Leave Us Alone!

Thursday, August 25, 2005

Run, John, Run!

U.S. Senator Mike DeWine (R-Cedarville) is in a similar position to the one Frank Lausche was in 37 years ago. Senator DeWine was elected to the Senate in a landslide in 1994, and easily re-elected in 2000. However, his party's base is not pleased with him. Gun control opponents are not happy with Senator DeWine's opposition to a bill that would shield gun manufacturers from lawsuits. Social conservatives are angry over Senator DeWine's role in the judicial filibuster compromise.

Now, like Senator Lausche in 1968, Senator DeWine may face a primary opponent. The Cincinnati Post and Columbus Business First both report that former AK Steel President John Hritz has formed an exploratory committee and is considering challenging Senator DeWine in next year's primary. The Mockingbird has a copy of Mr. Hritz's press release. The Mockingbird also states:
DeWine is in deep trouble because he's staked out general election territory, NOT primary territory. In other words, primary voters will turn out in droves for Hritz and DeWine can't possibly run to the right, though he might try.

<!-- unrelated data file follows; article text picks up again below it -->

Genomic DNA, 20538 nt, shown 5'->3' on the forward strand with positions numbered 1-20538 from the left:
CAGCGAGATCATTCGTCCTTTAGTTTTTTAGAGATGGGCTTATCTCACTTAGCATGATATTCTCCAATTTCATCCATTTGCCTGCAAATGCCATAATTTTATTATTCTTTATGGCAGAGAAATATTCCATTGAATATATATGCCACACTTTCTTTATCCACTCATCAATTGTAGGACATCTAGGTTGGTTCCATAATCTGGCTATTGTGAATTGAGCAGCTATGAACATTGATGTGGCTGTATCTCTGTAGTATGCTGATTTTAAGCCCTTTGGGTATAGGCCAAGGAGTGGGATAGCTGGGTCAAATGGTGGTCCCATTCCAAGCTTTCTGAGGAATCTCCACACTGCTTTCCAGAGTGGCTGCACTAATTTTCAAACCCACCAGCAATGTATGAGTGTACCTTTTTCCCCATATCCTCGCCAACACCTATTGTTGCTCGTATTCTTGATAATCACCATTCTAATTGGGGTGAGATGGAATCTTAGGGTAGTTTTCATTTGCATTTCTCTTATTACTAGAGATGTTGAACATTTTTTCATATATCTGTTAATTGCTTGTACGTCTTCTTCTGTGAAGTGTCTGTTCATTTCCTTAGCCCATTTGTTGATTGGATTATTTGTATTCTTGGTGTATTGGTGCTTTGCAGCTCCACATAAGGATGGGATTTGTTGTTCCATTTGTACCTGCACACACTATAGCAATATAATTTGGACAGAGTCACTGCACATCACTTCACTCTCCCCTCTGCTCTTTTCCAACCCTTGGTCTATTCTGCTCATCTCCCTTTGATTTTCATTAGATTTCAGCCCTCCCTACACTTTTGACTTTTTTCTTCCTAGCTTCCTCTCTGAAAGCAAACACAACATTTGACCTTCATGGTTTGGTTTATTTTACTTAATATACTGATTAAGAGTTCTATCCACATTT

I hope Mr. Hritz runs. If he does, he just might pull off the primary upset. The "traditional values" crowd will turn out in droves to vote for Ken Blackwell for governor. Mr. Hritz might be able to ride in on Secretary Blackwell's coattails. If Mr. Hritz were to win the primary, he'd give the Democrats a good chance to pick up the seat. A moderate, well known incumbent like Senator DeWine is tough in a general election. With more extreme views and a name that has never appeared on a statewide ballot, Mr. Hritz would be a lot easier for a Democrat to beat. Do the Democrats have a candidate who can take advantage of this situation the way Attorney General Saxbe did in 1968?

Wednesday, August 24, 2005

Some Boring Stuff that Happened 37 Years Ago